Reyes settles in with Rox, eyes better results

Shortstop hits first HR with club in 4-for-5 game on Tuesday

Reyes settles in with Rox, eyes better results

DENVER -- There's nothing like a four-hit night to raise one's comfort level. After going 4-for-5 with his first Rockies home run in Tuesday night's 15-6 loss to the Nationals, shortstop Jose Reyes -- the veteran addition in the Troy Tulowitzki trade with the Blue Jays -- is starting to settle in with Colorado.

"It's taken a few games," Reyes said. "Like, the other day, we were playing the San Diego Padres, I had faced Ian Kennedy but the other two guys I'd never faced before. Well, I'd faced Andrew Cashner but he was in the bullpen and it was a long time ago when I was in New York. Other guys, I didn't even know. So you have to make adjustments, but I always believe in my talent and watching video."

Reyes, 32, also noted the life adjustment, which is underrated by the public because rarely are folks sent to live elsewhere -- say, in another country -- and asked to work immediately.

"For the first week, my mind was running off," Reyes said. "But now I have a place here and everything is settling down. You're going to see better results."

Anything can happen, since Reyes has cleared waivers and could be traded again -- he'd be eligible for the postseason if dealt before July 31. But barring that, Reyes, due $44 million in 2016-17, with a $22 million option or $4 million guaranteed buyout for 2018, has a chance in the final weeks of the season to adjust and fit with the Rockies. It's an intriguing proposition to watch.

Offensively, the Rockies could use Reyes' switch-hitting bat and speed, even if it's not what it was when he led the National League in stolen bases each season 2005-07 with the Mets. Defensively, there are questions that may be difficult to evaluate.

According to FanGraphs, Reyes ranks last among the 25 Major League shortstops who have enough action to qualify among the rankings in Defensive Runs Saved at minus-11. That includes his time in Toronto.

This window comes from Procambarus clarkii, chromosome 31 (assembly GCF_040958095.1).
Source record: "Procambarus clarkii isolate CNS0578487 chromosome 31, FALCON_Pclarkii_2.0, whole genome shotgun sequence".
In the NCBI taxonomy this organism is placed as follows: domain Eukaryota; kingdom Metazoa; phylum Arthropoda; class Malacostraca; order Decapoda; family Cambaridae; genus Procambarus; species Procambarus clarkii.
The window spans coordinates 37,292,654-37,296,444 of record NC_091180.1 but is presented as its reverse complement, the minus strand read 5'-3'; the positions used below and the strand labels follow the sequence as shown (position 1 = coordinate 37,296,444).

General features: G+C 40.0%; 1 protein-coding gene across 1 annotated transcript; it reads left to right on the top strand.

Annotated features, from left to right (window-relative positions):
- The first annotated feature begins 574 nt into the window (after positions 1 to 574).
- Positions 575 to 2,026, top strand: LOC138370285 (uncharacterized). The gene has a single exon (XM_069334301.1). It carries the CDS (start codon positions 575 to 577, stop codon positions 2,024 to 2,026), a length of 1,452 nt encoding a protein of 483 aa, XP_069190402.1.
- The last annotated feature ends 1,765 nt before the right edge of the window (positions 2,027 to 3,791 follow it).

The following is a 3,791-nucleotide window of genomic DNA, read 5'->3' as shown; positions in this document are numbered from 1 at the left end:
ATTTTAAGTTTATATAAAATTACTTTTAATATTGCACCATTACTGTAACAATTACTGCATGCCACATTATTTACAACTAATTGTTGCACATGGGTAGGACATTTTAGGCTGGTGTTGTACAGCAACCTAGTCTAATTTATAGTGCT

From the naked eye, Reyes doesn't reach nearly as many balls as Tulowitzki (ranked eighth at plus-1).

Reyes has lived up to his reputation for bringing energy, which hasn't been hurt by the Rockies' last-place status in the National League West. In that vein, he appreciates playing on grass as opposed to artificial turf in Toronto. And he has quickly come to enjoy working between two Rawlings Gold Glove Award winners, third baseman Nolan Arenado and second baseman DJ LeMahieu.

"I love playing on grass, Nolan and DJ make me better - they're good," Reyes said. "They're the best guys I've ever played with - not taking anything away from other guys I've played with. I know in Toronto I was struggling playing defense, but here I feel a lot better."

Reyes flashes the leather

But Reyes said going from an efficient Blue Jays staff to a Rockies staff that's struggling -- especially in the bullpen -- has been tough. On Tuesday, the Rockies walked 10 and watched eight of those runners score. That can slow any shortstop, said Rockies manager Walt Weiss -- a former shortstop.

"When I went to Atlanta playing behind those pitchers, you almost knew where the ball was going to be hit because you knew where it was going to be placed," Weiss sad. "This is part of having a young staff; we have some powerful arms, but polished command is the next step.

"As Jose settles in here, his range will show up."

"Most of the guys in our 'pen throw 95-97 [mph]," Reyes said. "Talking as a hitter, it's hard to hit 97. When you have a guy pitching all over the place, as an infield you have to prepare for every pitch, but sometimes it's hard. It's different when a guy throws strikes. I know they're trying. But it should be better. "

Thomas Harding is a reporter for MLB.com. Follow him on Twitter @harding_at_mlb, and like his Facebook page. This story was not subject to the approval of Major League Baseball or its clubs.